Amazon received a new patent on Valentine’s Day – giving it one more option in its plans for a future that includes drone-based package delivery. The company received a patent for delivery via precision-guided parachute – dropped by a drone.

US Patent #9,567,081 was granted for the purpose of “Maneuvering a package following in-flight release from an unmanned aerial vehicle (UAV).” That’s pretty much what it sounds like: An Amazon drone would carry a parachute-equipped package. When it got to the optimal point near the delivery spot, the goods would be ejected and a parachute would be deployed.

The drone would then monitor trajectory as the package descends, sending information that would control the parachute lines to guide the whole shebang to the desired landing spot.

The entire abstract, which sums up the much longer application, reads as follows:

“A package delivery system can be implemented to forcefully propel a package from an unmanned aerial vehicle (UAV), while the UAV is in motion. The UAV can apply a force onto the package that alters its descent trajectory from a parabolic path to a vertical descent path. The package delivery system can apply the force onto the package in a number of different ways.

“For example, pneumatic actuators, electromagnets, spring coils, and parachutes can generate the force that establishes the vertical descent path of the package. Further, the package delivery system can also monitor the package during its vertical descent.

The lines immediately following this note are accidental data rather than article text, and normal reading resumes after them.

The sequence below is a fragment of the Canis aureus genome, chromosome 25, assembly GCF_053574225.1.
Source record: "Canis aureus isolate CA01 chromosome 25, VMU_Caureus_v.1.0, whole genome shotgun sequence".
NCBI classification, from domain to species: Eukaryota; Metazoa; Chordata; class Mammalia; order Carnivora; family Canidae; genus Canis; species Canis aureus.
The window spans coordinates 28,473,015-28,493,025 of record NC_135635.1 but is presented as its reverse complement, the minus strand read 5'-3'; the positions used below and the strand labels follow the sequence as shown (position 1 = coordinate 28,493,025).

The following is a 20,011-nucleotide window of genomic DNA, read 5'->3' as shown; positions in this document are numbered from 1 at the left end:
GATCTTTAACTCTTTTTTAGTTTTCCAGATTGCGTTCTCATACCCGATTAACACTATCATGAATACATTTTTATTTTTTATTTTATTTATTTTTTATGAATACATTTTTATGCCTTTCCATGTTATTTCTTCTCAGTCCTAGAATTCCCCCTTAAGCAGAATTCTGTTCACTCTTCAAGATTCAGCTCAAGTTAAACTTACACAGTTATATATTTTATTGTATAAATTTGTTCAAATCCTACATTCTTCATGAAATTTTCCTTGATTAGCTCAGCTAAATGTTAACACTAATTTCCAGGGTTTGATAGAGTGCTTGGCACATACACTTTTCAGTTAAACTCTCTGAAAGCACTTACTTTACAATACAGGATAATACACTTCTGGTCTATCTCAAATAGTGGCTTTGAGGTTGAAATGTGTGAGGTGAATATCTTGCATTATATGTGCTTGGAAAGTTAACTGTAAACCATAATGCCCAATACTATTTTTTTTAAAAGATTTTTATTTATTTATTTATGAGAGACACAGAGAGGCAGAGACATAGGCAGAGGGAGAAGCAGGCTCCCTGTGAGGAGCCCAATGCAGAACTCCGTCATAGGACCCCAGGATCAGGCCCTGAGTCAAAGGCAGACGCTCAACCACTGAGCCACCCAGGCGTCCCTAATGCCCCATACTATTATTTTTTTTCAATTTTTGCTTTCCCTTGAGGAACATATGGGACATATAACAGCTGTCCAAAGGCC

The package can be equipped with one or more control surfaces. Instructions can be transmitted from the UAV via an RF module that cause the one or more controls surfaces to alter the vertical descent path of the package to avoid obstructions or to regain a stable orientation.”

So what does all that look like? Well, something like this:

Delivery by drone - then by parachute

Will Amazon actually pursue this line or delivery – or is it just covering its bases? Tough to say, but there’s no doubt that guided parachute deliveries are a real thing. On a much larger scale, Canadian company MMIST uses guided parachute drops for military and aid applications.

And how will the package be ejected? Well, Amazon’s patent hedges its bets.

“…the launch mechanism includes at least one of a pneumatic actuator, a spring coil, or a drogue parachute to pull the package from the UAV.”

Included amidst multiple pages of diagrams are two flow charts indicating the proposed sequence of events:

Amazon Flow Chart Oneuav trajectory

Depending on the package size, it’s safe to assume that Amazon might want its parachute and control system back at some point. It’s also safe to assume (and is likely in the patent somewhere) that the parachute will include a tracking device of some sort. In fact, one would be necessary to ensure an accurate landing.